A grammatical description of the English language spoken today in Scotland and its historical development.
The English language as it is used in Scotland has a genuine claim to be considered one of the important varieties of English in the world today. Scots has also had a major influence outwith its home territory, notably in Ulster and, to a smaller, but no less important extent, in Canada and Australia where both vocabulary and grammatical features of Scots can be found to this day.
This book has three central aims: (1) to provide a brief and concise introduction to the grammar (the pronunciation and syntax) of Modern Scots, (4) to examine its vocabulary (the meanings and structures of words) and (3) to describe the complex ways in which the modern language shows considerable dialectal differences between speakers in areas of the country from the Northern Isles to the Borders. Socially too, this Scottish variety of English shows much social contrast, the usage of Working Class and Middle Class speakers in the large conurbations being noticeably divergent, with evidence still of local urban prestige forms like Morningside and Kelvinside Scots in Edinburgh and Glasgow respectively.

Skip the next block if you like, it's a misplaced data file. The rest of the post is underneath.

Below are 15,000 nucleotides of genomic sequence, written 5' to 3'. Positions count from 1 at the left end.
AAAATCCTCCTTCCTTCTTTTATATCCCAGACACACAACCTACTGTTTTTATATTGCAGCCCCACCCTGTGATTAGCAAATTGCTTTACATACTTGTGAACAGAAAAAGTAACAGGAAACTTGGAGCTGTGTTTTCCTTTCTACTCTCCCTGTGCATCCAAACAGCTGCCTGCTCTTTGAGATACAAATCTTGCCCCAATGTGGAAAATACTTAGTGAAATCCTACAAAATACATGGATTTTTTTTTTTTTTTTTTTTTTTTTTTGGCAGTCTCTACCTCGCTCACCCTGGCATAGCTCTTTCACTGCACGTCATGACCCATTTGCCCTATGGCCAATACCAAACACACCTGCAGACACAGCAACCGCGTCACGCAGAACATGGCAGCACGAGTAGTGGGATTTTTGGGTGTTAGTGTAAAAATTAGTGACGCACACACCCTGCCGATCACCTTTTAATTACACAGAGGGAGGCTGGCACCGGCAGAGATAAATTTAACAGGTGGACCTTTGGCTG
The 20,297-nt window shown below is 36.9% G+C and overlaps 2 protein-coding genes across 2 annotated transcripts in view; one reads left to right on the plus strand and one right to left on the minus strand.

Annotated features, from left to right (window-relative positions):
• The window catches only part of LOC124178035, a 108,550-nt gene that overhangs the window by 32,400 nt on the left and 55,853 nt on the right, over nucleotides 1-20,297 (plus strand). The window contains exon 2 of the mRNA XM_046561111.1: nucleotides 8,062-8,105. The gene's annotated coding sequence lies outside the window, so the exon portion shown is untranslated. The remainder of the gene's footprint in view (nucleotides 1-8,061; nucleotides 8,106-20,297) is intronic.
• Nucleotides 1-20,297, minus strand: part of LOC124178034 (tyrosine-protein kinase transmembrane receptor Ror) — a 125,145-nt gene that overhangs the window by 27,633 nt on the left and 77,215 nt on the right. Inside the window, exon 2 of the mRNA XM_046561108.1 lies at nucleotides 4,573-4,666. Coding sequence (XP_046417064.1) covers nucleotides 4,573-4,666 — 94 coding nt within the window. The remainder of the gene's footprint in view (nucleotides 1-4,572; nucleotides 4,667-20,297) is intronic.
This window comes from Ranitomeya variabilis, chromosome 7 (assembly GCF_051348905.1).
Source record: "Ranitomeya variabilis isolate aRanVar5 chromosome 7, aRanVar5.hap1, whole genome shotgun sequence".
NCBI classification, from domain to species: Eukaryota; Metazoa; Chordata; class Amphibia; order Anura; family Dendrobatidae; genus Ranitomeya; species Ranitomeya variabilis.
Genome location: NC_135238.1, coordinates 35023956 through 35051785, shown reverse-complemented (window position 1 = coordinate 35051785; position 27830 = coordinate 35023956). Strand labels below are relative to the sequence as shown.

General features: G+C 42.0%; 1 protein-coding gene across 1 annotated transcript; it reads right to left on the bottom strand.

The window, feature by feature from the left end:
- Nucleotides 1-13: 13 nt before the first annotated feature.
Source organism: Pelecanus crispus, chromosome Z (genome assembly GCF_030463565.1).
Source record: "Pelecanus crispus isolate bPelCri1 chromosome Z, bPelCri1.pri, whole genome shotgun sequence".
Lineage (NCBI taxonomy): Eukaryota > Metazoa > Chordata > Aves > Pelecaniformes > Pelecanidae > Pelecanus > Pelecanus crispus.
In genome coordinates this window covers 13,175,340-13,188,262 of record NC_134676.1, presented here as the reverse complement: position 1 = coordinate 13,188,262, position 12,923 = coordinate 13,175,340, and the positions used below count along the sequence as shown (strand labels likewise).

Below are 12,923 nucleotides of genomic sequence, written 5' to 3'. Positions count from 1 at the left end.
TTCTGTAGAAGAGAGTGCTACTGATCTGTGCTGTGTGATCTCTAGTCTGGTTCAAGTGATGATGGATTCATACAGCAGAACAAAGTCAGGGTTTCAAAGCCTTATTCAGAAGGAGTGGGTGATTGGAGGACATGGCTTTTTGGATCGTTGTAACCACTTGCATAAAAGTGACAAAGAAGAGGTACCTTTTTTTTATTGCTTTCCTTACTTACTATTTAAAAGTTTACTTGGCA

Interest in the Scottish variety of English has never been stronger than now. The study of Scots is taking an ever more important place in school and university curricula, while the advent of a Scottish Parliament has raised the national consciousness to the importance of Scots as a cultural identifier. This brief Introduction aims to make its reader more conscious than ever of the divergence, uniqueness and character of the forms of English heard (and read) in Scotland in every-day contexts, and to see in them a vital and vibrant part of the linguistic, cultural and social heritage of Scotland itself.
Author: Charles Jones is Forbes Professor of English Literature at the University of Edinburgh.